Another reason why I see it won’t be for everyone is the response my family was giving. There are several story modes you can choose from, but I was continually playing the Quest adventure, familiarizing myself with the answers, or trying new things. ‘Racoon’: ‘Ignore’ or ‘Pet’ – I chose the latter, ‘Rabies. End.’ This kind of thing made me laugh aloud because of the abrupt end of the adventure, shifting back to ‘Alarm’: ‘Wake’ or ‘Ignore’.

It was a constant repeat, but 8/10 times there was something new to experience, and this was just one of the stories. If I keep using examples, it will ruin the surprise. All I’ll say is these endless deaths were amusing and almost awards. Only a tiny percentage of me was frustrated that I would occasionally choose the same abrupt end, having unlocked some new path I hadn’t known existed before.

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The gameplay stands on its own two feet, but there are extras such as the in-game achievements, and having blitzed through this, again and again, it’s evident that there is a lot to unlock. This isn’t a 15-minute gimmick that you’ll end up putting down, but excluding the new narrative paths, you will have seen everything the game has to offer on the surface in the first 15 seconds.

It’s interesting that even though I had completed the same paths, again and again, something was uplifting about the game. There’s no health to worry about, no demanding boss or key to find – it was a stress-free piece of escapism, perhaps limited based on what you put into it. It seems a bit lazy to say that you get out what you put in, but I was visualizing the scenes as if reading a book, and for me, that’s more profound than being something in my face.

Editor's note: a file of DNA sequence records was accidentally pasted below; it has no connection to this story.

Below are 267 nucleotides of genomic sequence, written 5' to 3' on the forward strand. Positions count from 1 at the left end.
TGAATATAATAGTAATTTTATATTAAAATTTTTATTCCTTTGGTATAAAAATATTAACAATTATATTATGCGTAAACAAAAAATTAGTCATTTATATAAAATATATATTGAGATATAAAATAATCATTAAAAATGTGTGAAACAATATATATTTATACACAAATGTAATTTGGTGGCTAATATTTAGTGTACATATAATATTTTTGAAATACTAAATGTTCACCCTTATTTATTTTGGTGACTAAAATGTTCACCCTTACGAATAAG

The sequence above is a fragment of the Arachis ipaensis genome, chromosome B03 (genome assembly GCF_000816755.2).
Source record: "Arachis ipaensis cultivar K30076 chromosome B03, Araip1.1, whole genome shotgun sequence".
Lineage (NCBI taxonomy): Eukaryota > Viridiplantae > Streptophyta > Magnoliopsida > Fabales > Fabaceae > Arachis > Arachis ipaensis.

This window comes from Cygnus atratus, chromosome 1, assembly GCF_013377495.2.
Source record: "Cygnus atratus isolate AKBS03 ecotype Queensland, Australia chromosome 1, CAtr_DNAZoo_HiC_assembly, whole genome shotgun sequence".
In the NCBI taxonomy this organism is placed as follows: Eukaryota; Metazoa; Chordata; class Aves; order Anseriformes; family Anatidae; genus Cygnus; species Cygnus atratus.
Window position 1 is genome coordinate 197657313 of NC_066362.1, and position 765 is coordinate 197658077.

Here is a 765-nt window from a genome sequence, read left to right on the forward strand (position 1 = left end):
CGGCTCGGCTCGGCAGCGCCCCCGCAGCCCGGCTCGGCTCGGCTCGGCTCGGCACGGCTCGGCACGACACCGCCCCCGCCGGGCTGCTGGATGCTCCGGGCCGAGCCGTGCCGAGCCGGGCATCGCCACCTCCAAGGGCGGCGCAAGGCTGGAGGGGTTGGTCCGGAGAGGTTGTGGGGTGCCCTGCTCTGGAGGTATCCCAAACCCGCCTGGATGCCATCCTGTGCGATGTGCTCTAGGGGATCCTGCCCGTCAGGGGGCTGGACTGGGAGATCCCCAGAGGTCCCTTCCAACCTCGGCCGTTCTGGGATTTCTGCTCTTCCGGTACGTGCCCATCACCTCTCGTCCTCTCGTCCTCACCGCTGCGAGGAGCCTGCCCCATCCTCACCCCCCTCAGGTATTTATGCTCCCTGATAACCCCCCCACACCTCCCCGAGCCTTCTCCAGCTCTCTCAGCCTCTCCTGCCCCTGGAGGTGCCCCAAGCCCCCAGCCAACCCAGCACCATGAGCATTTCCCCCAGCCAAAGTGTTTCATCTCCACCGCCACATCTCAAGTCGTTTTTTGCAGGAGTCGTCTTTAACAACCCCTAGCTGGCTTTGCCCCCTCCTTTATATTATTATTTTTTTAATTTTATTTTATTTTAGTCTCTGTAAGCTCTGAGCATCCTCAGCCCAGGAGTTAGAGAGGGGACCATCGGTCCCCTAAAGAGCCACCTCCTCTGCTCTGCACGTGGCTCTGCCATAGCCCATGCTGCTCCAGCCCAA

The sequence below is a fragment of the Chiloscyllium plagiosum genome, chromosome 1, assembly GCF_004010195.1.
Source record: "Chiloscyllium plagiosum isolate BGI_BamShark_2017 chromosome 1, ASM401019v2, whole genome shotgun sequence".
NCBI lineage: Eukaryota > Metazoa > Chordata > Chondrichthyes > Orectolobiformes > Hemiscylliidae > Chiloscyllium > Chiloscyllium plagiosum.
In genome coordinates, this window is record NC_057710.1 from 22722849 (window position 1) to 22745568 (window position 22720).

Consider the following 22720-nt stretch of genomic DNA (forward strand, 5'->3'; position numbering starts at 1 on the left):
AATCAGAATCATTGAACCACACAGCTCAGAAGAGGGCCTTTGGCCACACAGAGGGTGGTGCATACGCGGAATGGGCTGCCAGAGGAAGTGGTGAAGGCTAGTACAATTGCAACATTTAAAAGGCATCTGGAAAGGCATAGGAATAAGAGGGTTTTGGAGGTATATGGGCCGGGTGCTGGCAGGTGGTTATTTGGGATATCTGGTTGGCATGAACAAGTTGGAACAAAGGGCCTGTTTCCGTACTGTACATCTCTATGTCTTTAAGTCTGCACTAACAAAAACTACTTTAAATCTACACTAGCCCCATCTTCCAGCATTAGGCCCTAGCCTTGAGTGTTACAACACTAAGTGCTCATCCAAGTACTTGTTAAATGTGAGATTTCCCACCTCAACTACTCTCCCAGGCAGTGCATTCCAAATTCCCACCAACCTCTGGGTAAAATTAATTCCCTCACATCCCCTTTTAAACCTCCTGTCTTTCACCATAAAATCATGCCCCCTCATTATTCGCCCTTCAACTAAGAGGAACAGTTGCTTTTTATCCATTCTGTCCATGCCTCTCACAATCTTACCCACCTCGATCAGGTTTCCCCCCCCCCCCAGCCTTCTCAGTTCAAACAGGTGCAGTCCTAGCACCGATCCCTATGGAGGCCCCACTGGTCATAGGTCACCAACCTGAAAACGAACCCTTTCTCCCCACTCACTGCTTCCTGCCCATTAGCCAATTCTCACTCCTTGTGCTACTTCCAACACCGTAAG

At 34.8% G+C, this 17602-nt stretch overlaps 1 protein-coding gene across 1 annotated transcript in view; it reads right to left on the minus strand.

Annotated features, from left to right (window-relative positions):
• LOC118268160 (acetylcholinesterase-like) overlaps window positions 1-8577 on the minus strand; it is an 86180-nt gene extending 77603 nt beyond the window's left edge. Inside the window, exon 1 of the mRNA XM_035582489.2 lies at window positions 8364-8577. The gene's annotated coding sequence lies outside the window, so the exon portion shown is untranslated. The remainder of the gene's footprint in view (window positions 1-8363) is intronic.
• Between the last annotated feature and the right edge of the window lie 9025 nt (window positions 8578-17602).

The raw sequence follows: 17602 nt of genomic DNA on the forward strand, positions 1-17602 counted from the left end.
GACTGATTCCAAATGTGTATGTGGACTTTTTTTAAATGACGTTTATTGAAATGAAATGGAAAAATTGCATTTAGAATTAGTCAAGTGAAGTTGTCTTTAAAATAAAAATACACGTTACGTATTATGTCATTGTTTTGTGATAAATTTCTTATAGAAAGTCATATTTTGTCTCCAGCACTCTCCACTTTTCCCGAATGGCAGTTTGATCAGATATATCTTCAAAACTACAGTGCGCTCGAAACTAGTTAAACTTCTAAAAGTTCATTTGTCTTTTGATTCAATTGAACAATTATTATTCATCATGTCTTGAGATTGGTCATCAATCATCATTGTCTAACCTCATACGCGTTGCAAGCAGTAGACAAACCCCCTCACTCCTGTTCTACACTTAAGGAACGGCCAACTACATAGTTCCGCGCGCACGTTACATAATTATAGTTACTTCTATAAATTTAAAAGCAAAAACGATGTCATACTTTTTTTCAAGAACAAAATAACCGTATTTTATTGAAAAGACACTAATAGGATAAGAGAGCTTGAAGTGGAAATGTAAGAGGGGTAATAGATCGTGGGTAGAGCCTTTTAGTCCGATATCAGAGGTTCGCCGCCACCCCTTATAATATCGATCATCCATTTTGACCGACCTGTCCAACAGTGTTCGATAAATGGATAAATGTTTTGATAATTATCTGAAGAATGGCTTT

Another thing is the musical tones. When you make a selection, you get a quick, upbeat style that changes as if enunciated text. It had a positive vibe to it even if that wasn’t the intention, and I found myself repeating it when pouring a drink or two. But it’s all preference, as you can expect from a review and I appreciate this is most likely a niche (though I do think anybody who plays it – even if brief, will have a smile on their face.

Does it have much longevity? There are about five stories to choose from, and it will take a bit of time to exhaust all the options. For me, I’ll be playing this on and off every time I need a boost or distraction from a challenging title – even if I know the end results. It’s like watching a favourite film; you know how it will end, but want to relive the experience.

REVIEW CODE: A complimentary Nintendo Switch code was provided to Bonus Stage for this review. Please send all review code enquiries to press@4gn.co.uk.

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Ord. Review
  • Gameplay - 7/10
  • Graphics - 7/10
  • Sound - 7/10
  • Replay Value - 7/10
User Review
0/10 (0 votes)
Comments Rating 0/10 (0 reviews)


Ord. is a refreshing, unique title in this age of gaming, considering this is a proper retro title in terms of concept. Fewer people are more likely to ‘get it’ and play on repeat than the masses, but regardless, it’s a positive storytelling adventure in as little words as possible.


  • Funny.
  • Unique.
  • Enjoyable.


  • Short.
  • Minimalist.
  • Repetitive.